Cohen commentary: Director Comey, what's this all about?
Beyond the precedent that the Justice Department, particularly the FBI, bends over backward not to interfere in a presidential election, there is yet another precedent, this one established during the Monica Lewinsky investigation: A high officia...
Beyond the precedent that the Justice Department, particularly the FBI, bends over backward not to interfere in a presidential election, there is yet another precedent, this one established during the Monica Lewinsky investigation: A high official, under pressure from both Congress and the press, can lose his mind. The mind belonged to Kenneth Starr, the independent counsel, who back in the winter of 1997, signaled he had more than enough of Bill Clinton, sex that wasn't sex, a dress no longer suitable for a casual date, and other such matters and was quitting. He would repair to Pepperdine University and become dean of its law school. Then all hell broke loose.
Republican members of Congress denounced Starr for cutting and running. Sen. Arlen Specter, R-Pa., a member of the all-important Judiciary Committee, asked Starr to reconsider. William Safire, then the biggest gun on the New York Times' op-ed page, was less judicious. His column was entitled "The Big Flinch." He called Starr a wimp who had brought "shame on the legal profession"-as if such a thing is possible. It seemed it was, and Starr retracted his resignation, stayed in Washington, hounded Clinton into impeachment and, in general, soiled a promising legal career that once had him on some short lists for the Supreme Court.
I tell you this sad tale of opportunity missed just to illustrate how political pressure and the braying of the media can addle the minds of otherwise smart people. This is what happened to Ken Starr and it seems to have happened to James Comey, the director of the FBI, although maybe not for much longer. Twice now, he has lost his bearings, stepped out of his role as top cop and decided he was prosecutor instead. In July, he announced that the FBI had concluded its investigation into the Hillary Clinton email server and found nothing worth prosecuting. He did find that her handling of her emails had been "extremely careless."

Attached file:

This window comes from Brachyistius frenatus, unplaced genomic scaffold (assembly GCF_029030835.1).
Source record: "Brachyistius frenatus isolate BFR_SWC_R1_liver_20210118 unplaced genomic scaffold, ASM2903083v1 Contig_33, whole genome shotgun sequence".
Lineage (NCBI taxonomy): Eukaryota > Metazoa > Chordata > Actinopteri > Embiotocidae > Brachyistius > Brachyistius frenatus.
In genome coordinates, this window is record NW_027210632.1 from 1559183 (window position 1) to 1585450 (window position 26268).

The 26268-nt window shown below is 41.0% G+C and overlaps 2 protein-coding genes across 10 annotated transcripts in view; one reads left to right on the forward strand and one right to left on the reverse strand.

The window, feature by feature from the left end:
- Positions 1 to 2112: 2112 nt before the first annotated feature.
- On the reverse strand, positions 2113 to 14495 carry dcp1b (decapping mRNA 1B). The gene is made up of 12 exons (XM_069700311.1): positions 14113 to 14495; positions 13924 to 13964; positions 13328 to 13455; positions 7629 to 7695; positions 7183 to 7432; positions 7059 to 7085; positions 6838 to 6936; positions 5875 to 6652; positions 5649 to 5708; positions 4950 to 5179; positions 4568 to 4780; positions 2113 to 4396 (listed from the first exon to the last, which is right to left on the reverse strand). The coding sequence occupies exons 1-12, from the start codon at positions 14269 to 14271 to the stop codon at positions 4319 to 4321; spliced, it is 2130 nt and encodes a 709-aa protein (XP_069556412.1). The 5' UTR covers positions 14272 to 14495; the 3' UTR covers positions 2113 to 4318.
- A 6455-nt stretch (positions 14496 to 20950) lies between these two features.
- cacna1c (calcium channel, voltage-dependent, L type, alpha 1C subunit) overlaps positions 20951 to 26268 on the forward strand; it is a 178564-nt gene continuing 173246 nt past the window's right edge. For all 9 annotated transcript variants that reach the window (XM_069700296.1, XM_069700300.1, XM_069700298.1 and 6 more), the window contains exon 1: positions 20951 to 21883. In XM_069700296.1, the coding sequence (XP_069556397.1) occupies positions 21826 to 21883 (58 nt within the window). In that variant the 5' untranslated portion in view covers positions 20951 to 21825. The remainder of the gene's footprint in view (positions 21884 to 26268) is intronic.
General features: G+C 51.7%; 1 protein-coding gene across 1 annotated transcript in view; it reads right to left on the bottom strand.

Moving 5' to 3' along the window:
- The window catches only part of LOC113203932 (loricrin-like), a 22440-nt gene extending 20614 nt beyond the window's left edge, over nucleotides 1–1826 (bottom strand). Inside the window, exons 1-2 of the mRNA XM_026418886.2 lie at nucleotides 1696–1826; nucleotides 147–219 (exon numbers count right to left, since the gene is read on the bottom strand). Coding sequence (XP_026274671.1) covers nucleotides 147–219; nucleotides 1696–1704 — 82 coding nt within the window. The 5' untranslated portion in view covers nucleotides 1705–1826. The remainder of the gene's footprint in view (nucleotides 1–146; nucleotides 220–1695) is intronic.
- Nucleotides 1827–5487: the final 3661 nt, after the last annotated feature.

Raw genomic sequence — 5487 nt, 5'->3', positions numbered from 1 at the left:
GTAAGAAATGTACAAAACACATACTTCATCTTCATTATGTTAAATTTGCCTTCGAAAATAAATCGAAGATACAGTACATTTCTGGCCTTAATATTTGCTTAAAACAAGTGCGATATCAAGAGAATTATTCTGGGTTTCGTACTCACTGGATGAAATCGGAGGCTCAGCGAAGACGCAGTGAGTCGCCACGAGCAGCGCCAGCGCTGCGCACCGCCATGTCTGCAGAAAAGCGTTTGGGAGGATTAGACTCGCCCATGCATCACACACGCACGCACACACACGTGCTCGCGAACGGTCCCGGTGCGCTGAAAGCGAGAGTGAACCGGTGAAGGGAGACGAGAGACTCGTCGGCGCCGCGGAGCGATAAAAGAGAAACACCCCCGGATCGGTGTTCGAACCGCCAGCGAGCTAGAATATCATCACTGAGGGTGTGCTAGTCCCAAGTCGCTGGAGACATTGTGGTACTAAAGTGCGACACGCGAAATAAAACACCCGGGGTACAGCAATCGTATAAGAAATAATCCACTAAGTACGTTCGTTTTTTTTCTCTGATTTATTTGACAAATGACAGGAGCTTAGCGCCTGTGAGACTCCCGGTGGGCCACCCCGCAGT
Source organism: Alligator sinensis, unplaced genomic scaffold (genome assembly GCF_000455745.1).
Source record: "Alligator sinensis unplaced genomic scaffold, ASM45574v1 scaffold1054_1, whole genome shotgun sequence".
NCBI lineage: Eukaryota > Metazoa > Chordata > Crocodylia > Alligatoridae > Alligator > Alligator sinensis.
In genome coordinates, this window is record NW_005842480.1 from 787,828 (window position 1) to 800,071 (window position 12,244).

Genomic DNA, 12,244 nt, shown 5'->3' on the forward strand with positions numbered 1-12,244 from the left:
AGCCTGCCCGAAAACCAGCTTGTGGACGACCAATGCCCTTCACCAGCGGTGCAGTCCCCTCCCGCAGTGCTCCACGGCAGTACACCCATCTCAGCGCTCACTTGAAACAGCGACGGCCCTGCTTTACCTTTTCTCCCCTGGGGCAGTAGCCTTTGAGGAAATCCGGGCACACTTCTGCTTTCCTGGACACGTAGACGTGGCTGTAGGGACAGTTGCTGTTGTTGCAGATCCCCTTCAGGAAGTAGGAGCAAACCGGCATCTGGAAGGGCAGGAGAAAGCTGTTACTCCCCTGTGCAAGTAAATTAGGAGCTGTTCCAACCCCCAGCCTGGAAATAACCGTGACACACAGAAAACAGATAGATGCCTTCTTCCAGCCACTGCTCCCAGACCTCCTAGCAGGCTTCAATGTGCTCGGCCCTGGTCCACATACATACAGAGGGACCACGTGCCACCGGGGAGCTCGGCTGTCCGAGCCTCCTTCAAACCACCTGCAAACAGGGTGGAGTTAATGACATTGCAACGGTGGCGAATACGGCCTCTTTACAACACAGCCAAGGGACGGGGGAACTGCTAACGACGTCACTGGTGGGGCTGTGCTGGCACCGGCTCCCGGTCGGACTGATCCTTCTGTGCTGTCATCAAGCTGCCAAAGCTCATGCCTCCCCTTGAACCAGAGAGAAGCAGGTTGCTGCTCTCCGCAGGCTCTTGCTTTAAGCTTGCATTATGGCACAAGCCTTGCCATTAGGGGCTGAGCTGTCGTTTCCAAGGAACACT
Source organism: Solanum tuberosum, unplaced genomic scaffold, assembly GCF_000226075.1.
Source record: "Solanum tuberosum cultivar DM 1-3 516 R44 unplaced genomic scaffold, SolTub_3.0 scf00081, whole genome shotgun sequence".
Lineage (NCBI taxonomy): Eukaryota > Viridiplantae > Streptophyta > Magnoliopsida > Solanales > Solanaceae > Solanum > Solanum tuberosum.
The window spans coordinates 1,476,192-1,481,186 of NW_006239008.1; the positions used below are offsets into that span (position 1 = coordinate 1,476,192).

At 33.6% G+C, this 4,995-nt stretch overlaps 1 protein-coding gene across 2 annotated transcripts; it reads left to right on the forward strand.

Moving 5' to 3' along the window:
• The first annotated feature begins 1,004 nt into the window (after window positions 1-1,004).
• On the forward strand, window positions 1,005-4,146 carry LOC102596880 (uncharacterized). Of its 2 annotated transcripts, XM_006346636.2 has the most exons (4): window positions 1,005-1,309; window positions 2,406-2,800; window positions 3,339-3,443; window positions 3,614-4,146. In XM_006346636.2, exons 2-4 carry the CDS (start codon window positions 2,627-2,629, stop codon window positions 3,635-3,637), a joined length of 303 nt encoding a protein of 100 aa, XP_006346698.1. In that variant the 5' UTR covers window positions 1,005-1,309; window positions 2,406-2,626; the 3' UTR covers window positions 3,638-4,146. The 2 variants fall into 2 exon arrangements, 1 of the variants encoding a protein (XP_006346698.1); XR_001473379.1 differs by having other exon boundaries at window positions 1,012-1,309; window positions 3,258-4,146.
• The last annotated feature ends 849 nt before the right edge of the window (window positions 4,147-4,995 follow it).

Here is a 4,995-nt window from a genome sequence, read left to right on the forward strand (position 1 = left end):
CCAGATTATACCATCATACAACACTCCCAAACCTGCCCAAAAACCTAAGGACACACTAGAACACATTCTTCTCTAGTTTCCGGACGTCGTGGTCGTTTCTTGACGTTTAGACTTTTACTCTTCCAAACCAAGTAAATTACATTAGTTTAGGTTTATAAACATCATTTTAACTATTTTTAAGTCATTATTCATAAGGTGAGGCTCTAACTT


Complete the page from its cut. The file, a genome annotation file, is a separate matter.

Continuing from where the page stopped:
For recommending against indictment, Comey was vilified by the right, particularly by Donald Trump. Others had a different criticism: Comey should have said nothing at all. The decision to prosecute is made by the Justice Department, not the FBI. Now Comey has announced that the investigation that seemed closed remains open. He announced this less than two weeks before Election Day, virtually reviving a dormant Trump campaign. "Bigger than Watergate," Trump observed.
What's going on? We don't know. An astounding 650,000 emails were found by the FBI on the laptop belonging to Anthony Weiner, the now-estranged (and always strange) husband of Huma Abedin, Clinton's No. 1 aide. This could be a device that Weiner allegedly used to send filthy pictures of himself to women both young and old, one purportedly a mere 15. It's possible the emails are duplicates of what the FBI has already seen on Clinton's private server.
From the very start, I've felt that this whole business of Hillary Clinton's email server has been ridiculously hyped. She shouldn't have done it. Granted. She's hiding something. Granted. She's even hiding that she's hiding something. But she didn't commit treason, and the nation's security has not been endangered as far as we know. If there's no crime, let's move on. The threat is not Clinton and her BlackBerry, but the Russians and their military-industrial-hacking complex.
But Comey, buffeted from both sides and possessed of a fiery moralism, has now possibly thrown the election into doubt. What's this all about, Jim? We-the voters-need to know. Still, some voters are undecided. Both candidates have the negative ratings of bill collectors. Now that Comey has broken established practice and intruded into the elections, he needs to say why? It better be good or else he should do what Starr in the end didn't: quit.